The Flask 101 series is my attempt at learning the Flask microframework for Python. For those who haven’t heard of it, Flask is micro web framework for creating web applications in Python. According to their website, Flask is based on Werkzeug, Jinja 2 and good intentions. For this series of articles, I wanted to create a web application that would do something useful without being too complicated. So for my learning sanity, I decided to create a simple web application that I can use to store information about my music library.
Over the course of multiple articles, you will see how this journey unfolded.
To get started using Flask, you will need to install it. We will create a virtual environment for this series of tutorials as there will be a number of other Flask dependencies that we will need to add and most people probably don’t want to pollute their main Python installation with a lot of cruft they may not end up using. So before we install Flask, let’s create a virtual environment using virtualenv. If you want to use virtualenv, then we will need to install that with pip:
pip install virtualenv
Now that we have that installed, we can create our virtual environment. Find a location on your local system where you want to store your web application. Then open up a terminal and run the following command:
On Windows, you might have to give the full path to virtualenv, which is usually something like C:\Python36\Scripts\virtualenv.exe.
Note that starting in Python 3.3, you can also use Python’s built-in venv module to create a virtual environment instead of using virtualenv. Of course, the virtualenv package can be installed in Python 3, so it’s up to you which you want to use. They work in pretty much the same way.
Once you have your virtual environment set up, you will need to activate it. To do that, you will need to change your directory in your terminal to the folder you just created using the “cd” command:
If you are on a Linux or Mac OS, you should run the following:
Windows is a bit different. You still need to “cd” into your folder, but the command to run is this:
For more details on activating and deactivating your virtual environment, check out the user guide.
You may have noticed that when you created your virtual environment, it copied in your Python executable as well as pip. This means that you can now install packages to your virtual environment using pip, which is the reason so many people like virtual environments. Once the virtual environment is activated, you should see that your terminal has changed to prepend the name of the virtual environment to the terminal’s prompt. Here’s an example screenshot using Python 2.7:
Now we’re ready to install Flask!
Getting Started with Flask
Flask is easy to install using the pip installer. Here’s how you can do it:
pip install flask
This command will install Flask and any of the dependencies that it needs. This is the output I received:
Collecting flask Downloading Flask-0.12.2-py2.py3-none-any.whl (83kB) 100% |â–ˆâ–ˆâ–ˆâ–ˆâ–ˆâ–ˆâ–ˆâ–ˆâ–ˆâ–ˆâ–ˆâ–ˆâ–ˆâ–ˆâ–ˆâ–ˆâ–ˆâ–ˆâ–ˆâ–ˆâ–ˆâ–ˆâ–ˆâ–ˆâ–ˆâ–ˆâ–ˆâ–ˆâ–ˆâ–ˆâ–ˆâ–ˆ| 92kB 185kB/s Collecting itsdangerous>=0.21 (from flask) Downloading itsdangerous-0.24.tar.gz (46kB) 100% |â–ˆâ–ˆâ–ˆâ–ˆâ–ˆâ–ˆâ–ˆâ–ˆâ–ˆâ–ˆâ–ˆâ–ˆâ–ˆâ–ˆâ–ˆâ–ˆâ–ˆâ–ˆâ–ˆâ–ˆâ–ˆâ–ˆâ–ˆâ–ˆâ–ˆâ–ˆâ–ˆâ–ˆâ–ˆâ–ˆâ–ˆâ–ˆ| 51kB 638kB/s Collecting Jinja2>=2.4 (from flask) Downloading Jinja2-2.10-py2.py3-none-any.whl (126kB) 100% |â–ˆâ–ˆâ–ˆâ–ˆâ–ˆâ–ˆâ–ˆâ–ˆâ–ˆâ–ˆâ–ˆâ–ˆâ–ˆâ–ˆâ–ˆâ–ˆâ–ˆâ–ˆâ–ˆâ–ˆâ–ˆâ–ˆâ–ˆâ–ˆâ–ˆâ–ˆâ–ˆâ–ˆâ–ˆâ–ˆâ–ˆâ–ˆ| 133kB 277kB/s Collecting Werkzeug>=0.7 (from flask) Downloading Werkzeug-0.12.2-py2.py3-none-any.whl (312kB) 100% |â–ˆâ–ˆâ–ˆâ–ˆâ–ˆâ–ˆâ–ˆâ–ˆâ–ˆâ–ˆâ–ˆâ–ˆâ–ˆâ–ˆâ–ˆâ–ˆâ–ˆâ–ˆâ–ˆâ–ˆâ–ˆâ–ˆâ–ˆâ–ˆâ–ˆâ–ˆâ–ˆâ–ˆâ–ˆâ–ˆâ–ˆâ–ˆ| 317kB 307kB/s Collecting click>=2.0 (from flask) Downloading click-6.7-py2.py3-none-any.whl (71kB) 100% |â–ˆâ–ˆâ–ˆâ–ˆâ–ˆâ–ˆâ–ˆâ–ˆâ–ˆâ–ˆâ–ˆâ–ˆâ–ˆâ–ˆâ–ˆâ–ˆâ–ˆâ–ˆâ–ˆâ–ˆâ–ˆâ–ˆâ–ˆâ–ˆâ–ˆâ–ˆâ–ˆâ–ˆâ–ˆâ–ˆâ–ˆâ–ˆ| 71kB 414kB/s Collecting MarkupSafe>=0.23 (from Jinja2>=2.4->flask) Building wheels for collected packages: itsdangerous Running setup.py bdist_wheel for itsdangerous ... done Stored in directory: /home/mdriscoll/.cache/pip/wheels/fc/a8/66/24d655233c757e178d45dea2de22a04c6d92766abfb741129a Successfully built itsdangerous Installing collected packages: itsdangerous, MarkupSafe, Jinja2, Werkzeug, click, flask Successfully installed Jinja2-2.10 MarkupSafe-1.0 Werkzeug-0.12.2 click-6.7 flask-0.12.2 itsdangerous-0.24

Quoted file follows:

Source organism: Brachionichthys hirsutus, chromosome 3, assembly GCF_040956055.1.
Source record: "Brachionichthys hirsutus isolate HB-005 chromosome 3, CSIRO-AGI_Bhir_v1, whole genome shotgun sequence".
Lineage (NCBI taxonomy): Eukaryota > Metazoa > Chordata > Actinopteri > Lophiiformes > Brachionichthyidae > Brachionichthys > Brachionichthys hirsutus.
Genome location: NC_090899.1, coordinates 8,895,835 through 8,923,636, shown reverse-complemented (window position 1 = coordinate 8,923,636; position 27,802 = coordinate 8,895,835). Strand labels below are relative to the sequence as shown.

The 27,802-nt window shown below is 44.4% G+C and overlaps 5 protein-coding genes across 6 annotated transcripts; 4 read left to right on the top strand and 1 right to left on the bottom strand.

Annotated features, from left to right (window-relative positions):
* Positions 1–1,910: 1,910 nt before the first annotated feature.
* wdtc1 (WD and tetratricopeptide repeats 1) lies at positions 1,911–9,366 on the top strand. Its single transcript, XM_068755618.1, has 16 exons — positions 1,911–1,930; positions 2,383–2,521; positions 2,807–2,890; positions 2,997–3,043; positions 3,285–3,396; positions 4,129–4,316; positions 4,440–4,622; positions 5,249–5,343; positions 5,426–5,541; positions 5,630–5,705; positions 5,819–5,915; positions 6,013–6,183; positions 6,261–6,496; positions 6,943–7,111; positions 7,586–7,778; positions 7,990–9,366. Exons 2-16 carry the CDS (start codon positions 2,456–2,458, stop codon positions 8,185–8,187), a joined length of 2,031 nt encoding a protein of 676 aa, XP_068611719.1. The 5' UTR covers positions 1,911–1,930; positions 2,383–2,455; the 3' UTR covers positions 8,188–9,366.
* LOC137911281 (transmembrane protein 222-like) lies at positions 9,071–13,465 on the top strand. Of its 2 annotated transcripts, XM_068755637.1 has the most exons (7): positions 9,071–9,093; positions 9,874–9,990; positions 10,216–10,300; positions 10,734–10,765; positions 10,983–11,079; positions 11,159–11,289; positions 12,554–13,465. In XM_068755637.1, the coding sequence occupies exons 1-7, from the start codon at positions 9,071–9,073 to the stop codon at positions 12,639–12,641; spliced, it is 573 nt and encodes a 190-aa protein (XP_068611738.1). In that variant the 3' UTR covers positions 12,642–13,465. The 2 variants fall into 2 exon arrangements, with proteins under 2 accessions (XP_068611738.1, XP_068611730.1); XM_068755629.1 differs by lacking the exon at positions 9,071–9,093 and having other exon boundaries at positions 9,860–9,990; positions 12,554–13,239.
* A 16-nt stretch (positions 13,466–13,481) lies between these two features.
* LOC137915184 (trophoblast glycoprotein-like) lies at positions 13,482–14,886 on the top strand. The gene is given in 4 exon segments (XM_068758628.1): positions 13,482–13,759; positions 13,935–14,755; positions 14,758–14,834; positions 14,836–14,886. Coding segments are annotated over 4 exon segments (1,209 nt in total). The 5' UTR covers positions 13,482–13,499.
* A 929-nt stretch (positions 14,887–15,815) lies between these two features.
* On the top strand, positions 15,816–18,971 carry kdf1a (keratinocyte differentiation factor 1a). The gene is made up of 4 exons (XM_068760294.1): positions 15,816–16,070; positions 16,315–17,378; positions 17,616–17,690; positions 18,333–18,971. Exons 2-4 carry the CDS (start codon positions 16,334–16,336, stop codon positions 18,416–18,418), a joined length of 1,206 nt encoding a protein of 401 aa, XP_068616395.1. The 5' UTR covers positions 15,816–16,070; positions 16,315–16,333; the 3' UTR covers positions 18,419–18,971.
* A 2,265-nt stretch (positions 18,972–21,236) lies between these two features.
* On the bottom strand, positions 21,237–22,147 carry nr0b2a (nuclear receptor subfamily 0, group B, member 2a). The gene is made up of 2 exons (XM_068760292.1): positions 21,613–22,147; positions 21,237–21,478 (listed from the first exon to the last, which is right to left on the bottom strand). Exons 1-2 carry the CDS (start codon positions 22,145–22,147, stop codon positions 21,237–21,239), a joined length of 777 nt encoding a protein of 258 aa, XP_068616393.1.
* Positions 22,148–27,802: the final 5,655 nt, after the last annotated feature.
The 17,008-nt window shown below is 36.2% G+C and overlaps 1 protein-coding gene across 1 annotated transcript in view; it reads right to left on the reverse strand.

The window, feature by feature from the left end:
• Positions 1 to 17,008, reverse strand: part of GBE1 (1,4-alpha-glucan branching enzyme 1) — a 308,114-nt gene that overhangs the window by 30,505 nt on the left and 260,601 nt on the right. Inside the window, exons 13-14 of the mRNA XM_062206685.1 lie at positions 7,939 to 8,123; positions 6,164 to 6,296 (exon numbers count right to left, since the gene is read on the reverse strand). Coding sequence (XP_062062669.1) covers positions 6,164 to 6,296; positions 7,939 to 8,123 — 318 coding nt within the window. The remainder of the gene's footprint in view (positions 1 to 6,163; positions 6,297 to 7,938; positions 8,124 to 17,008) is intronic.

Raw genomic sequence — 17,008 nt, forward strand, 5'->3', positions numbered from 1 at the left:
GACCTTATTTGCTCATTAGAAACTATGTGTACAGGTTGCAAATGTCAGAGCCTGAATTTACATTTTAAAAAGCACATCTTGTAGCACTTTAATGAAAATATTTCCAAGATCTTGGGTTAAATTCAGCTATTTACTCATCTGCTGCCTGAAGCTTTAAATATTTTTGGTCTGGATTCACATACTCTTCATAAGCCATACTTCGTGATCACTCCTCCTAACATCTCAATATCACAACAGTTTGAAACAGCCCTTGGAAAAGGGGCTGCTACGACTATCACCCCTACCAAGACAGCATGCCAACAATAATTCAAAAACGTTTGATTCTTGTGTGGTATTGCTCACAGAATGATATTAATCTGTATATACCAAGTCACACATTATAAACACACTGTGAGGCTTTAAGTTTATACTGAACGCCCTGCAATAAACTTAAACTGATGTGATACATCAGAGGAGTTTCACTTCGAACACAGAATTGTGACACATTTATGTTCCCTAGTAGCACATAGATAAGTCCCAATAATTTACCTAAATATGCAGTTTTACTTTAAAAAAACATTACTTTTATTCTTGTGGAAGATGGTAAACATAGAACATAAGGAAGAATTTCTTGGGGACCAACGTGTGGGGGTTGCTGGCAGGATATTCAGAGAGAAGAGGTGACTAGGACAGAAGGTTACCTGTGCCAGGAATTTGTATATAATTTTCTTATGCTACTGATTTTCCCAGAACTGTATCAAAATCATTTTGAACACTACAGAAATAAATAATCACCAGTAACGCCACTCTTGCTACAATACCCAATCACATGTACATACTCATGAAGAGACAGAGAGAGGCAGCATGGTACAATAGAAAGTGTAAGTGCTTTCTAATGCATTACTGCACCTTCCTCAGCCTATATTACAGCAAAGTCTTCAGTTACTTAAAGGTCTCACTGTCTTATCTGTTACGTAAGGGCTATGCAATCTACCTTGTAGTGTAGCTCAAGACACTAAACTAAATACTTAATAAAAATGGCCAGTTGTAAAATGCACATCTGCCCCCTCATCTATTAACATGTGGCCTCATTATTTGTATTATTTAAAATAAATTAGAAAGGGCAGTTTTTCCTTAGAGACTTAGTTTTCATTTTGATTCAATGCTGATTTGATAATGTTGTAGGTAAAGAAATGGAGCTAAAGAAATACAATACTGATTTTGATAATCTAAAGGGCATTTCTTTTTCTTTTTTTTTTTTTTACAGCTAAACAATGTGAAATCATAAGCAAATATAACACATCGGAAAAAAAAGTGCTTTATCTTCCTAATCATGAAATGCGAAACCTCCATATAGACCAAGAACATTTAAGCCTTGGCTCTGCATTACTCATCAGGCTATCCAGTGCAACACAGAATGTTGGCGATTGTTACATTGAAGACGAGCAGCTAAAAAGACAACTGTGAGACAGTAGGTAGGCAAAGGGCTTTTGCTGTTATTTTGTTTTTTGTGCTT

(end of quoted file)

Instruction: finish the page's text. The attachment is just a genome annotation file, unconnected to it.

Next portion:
Now let’s write something simple to prove that Flask is working correctly. Save the following code in the musicdb folder that we created earlier.
# test.py from flask import Flask app = Flask(__name__) @app.route('/') def test(): return "Welcome to Flask!"
All this code does is import the Flask class and create an instance of it which we call app. Then we set up the default route for the home page (AKA root or index) of our website. This is done via the following decorator: @app.route(‘/’). Finally we create a function that just returns a string.
When this code is run in Flask, you will be able to navigate to your new web app’s home page and see that text. That brings us to how we run this code. In your terminal, make sure you are in your musicdb folder. Then run the following command in the terminal:
FLASK_APP=test.py flask run
When you run this command, you should see something like this in your terminal:
* Serving Flask app "test" * Running on http://127.0.0.1:5000/ (Press CTRL+C to quit)
Now you just need to open up a browser, such as Chrome or Firefox, and go to the URL mentioned above: http://127.0.0.1:5000/. Here is what I got when I went to that URL in Chrome:
At this point you should be able to get a working version of Flask up and running. You can do some really basic web applications with just what you have right now. In the next article in this series, we will look at how to add database support to our web application.
Other Articles in the Series
- Part II: Flask 101 – Adding a Database